Time-Varying Spectral Analysis of Single-Channel EEG: Application in Affective Protocol

  • F. SircaEmail author
  • F. Onorati
  • L. Mainardi
  • V. Russo
Original Article


Neural correlates of emotions have been widely investigated using noninvasive sensor modalities. These approaches are often characterized by a low level of usability and are not practical for real-life situations. The aim of this study is to show that a single electroencephalography (EEG) electrode placed in the central region of the scalp is able to discriminate emotionally characterized events with respect to a baseline period. Emotional changes were induced using an imagery approach based on the recall of autobiographical events characterized by four basic emotions: “Happiness”, “Fear”, “Anger”, and “Sadness”. Data from 17 normal subjects were recorded at the Cz position according to the International 10–20 system. After preprocessing and artifact detection phases, raw signals were analyzed through a time-variant adaptive autoregressive model to extract EEG characteristic spectral components. Five frequency bands, i.e., the classical EEG rhythms, were considered, namely the delta band (δ) (1–4 Hz), the theta band (θ) (4–6 Hz), the alpha band (α) (6–12 Hz), the beta band (β) (12–30 Hz), and the gamma band (γ) (30–50 Hz). The relative powers of the EEG rhythms were used as features to compare the experimental conditions. Our results show statistically significant differences when comparing the power content in the gamma band of baseline events versus emotionally characterized events. Particularly, a significant increase in gamma band relative power was found in 3 out of 4 emotionally characterized events (“Happiness”, “Sadness”, and “Anger”). In agreement with previous studies, our findings confirm the presence of a possible correlation between broader high-frequency cortical activation and affective processing of the brain. The present study shows that a single EEG electrode could potentially be used for the assessment of the emotional state with a minimally invasive setup.


Electroencephalography (EEG) Emotions Single-channel EEG Adaptive autoregressive model (AAR) Affective protocol 


  1. 1.
    Mikhail, M., & El-Ayat, K. (2013). Using minimal number of electrodes for emotion detection using brain signals produced from a new elicitation technique. International Journal of Autonomous and Adaptive Communications Systems, 6, 80–97.CrossRefGoogle Scholar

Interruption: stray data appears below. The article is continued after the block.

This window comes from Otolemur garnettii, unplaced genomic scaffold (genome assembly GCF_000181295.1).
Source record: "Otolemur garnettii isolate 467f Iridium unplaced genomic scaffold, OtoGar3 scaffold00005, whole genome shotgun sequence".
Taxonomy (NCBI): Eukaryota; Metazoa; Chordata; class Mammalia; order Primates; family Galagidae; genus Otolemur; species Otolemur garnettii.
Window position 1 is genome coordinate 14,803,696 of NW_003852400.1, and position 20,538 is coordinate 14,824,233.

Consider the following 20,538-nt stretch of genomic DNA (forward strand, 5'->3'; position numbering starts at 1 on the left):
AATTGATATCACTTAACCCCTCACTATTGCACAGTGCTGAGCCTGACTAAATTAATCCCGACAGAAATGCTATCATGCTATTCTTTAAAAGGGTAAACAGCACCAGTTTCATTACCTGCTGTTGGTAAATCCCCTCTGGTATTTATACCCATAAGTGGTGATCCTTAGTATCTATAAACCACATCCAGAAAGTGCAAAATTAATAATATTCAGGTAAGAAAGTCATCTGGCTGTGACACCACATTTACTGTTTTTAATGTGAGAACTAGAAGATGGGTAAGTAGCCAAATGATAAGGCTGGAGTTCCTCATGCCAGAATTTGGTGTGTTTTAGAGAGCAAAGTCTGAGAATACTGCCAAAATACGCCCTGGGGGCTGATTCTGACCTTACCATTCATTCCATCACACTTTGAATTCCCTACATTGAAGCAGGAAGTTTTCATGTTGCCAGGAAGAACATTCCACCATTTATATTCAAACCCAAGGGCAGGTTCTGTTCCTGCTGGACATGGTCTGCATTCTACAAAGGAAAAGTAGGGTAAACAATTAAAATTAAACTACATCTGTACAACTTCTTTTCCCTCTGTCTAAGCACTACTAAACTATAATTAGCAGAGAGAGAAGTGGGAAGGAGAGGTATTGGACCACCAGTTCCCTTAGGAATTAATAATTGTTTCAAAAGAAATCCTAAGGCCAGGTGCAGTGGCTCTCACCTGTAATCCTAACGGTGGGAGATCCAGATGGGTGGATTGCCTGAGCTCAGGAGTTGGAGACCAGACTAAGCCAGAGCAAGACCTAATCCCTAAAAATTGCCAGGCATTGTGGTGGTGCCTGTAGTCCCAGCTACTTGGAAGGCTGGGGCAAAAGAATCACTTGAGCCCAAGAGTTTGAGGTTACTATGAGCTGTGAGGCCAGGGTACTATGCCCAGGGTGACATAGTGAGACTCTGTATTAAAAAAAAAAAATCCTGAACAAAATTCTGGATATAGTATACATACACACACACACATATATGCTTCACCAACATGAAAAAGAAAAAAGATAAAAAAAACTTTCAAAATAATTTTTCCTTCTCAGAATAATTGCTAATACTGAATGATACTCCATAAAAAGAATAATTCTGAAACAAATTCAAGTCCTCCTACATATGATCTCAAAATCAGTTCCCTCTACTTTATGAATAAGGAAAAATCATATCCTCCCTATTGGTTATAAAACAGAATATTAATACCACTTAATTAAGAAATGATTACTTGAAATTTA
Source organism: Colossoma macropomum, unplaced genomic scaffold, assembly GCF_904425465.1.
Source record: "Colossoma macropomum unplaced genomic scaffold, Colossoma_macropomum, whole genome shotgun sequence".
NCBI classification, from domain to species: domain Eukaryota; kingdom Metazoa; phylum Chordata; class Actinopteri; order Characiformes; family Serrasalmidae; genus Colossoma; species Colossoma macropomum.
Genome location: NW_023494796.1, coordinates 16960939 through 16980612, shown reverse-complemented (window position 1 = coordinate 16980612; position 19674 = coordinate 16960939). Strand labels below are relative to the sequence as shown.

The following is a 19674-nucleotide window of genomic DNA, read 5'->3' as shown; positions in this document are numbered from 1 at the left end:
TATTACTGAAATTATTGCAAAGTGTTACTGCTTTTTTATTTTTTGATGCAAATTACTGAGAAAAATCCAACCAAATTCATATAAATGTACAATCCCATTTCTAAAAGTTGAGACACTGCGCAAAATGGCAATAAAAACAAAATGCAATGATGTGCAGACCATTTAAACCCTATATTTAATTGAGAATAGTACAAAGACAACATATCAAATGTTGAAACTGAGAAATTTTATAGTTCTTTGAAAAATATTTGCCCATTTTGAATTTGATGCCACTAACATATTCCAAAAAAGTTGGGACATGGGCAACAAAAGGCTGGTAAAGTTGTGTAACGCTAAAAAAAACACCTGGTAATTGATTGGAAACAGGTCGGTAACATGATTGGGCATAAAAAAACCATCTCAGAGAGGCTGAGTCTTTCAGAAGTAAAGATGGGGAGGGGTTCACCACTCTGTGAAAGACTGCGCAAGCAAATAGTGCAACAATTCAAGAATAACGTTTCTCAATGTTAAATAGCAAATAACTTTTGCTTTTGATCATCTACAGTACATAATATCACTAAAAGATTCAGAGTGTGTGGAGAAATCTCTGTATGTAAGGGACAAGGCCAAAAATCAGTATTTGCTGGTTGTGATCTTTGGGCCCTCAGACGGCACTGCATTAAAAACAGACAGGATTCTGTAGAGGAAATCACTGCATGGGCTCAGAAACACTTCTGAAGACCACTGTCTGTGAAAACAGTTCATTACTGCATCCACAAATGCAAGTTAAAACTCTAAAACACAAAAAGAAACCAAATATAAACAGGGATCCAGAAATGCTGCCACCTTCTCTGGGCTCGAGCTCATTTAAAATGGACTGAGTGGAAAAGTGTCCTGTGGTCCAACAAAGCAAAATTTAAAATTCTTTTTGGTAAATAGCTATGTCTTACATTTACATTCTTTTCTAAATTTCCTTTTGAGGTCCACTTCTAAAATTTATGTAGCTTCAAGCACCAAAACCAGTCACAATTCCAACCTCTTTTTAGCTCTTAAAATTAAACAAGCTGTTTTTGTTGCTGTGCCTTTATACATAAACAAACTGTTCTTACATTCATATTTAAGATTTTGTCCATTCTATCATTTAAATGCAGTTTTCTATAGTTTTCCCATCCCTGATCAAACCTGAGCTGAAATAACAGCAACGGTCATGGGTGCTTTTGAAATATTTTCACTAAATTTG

2. 2.
    Mauss, I. B., & Robinson, M. D. (2009). Measures of emotion: A review. Cognition and Emotion, 23, 209–237.CrossRefzbMATHGoogle Scholar
  3. 3.
    Panksepp, J. (2007). Neuro-psychoanalysis may enliven the mindbrain sciences. Cortex, 43, 1106–1107.CrossRefGoogle Scholar
  4. 4.
    Kim, M.-K., Kim, M., Oh, E., & Kim, S.-P. (2013). A review on the computational methods for emotional state estimation from the human EEG. Computational and Mathematical Methods in Medicine, 2013, 579–734.MathSciNetGoogle Scholar
  5. 5.
    Vytal, K., & Hamann, S. (2010). Neuroimaging support for discrete neural correlates of basic emotions: A voxel-based metaanalysis. Journal of Cognitive Neuroscience, 22, 2864–2885.CrossRefGoogle Scholar
  6. 6.
    Peyk, P., Schupp, H. T., Elbert, T., & Junghöfer, M. (2008). Emotion processing in the visual brain: A MEG analysis. Brain Topography, 20, 205–215.CrossRefGoogle Scholar
  7. 7.
    Hämäläinen, M., Hari, R., Ilmoniemi, R. J., Knuutila, J., & Lounasmaa, O. V. (1993). Magnetoencephalography-theory, instrumentation, and applications to noninvasive studies of the working human brain. Reviews of Modern Physics, 65, 413–497.CrossRefGoogle Scholar
  8. 8.
    Ray, A., & Bowyer, S. M. (2010). Clinical applications of magnetoencephalography in epilepsy. Annals of Indian Academy of Neurology, 13, 14–22.CrossRefGoogle Scholar
  9. 9.
    Balconi, M., & Mazza, G. (2009). Brain oscillations and BIS/BAS (behavioral inhibition/activation system) effects on processing masked emotional cues. ERS/ERD and coherence measures of alpha band. International Journal of Psychophysiology, 74, 158–165.CrossRefGoogle Scholar
  10. 10.
    Li, M., & Lu, B. L. (2009). Emotion classification based on gamma band EEG. In: Engineering in Medicine and Biology Society, 2009. EMBC 2009. Annual International Conference of the IEEE, (pp. 12231226).Google Scholar
  11. 11.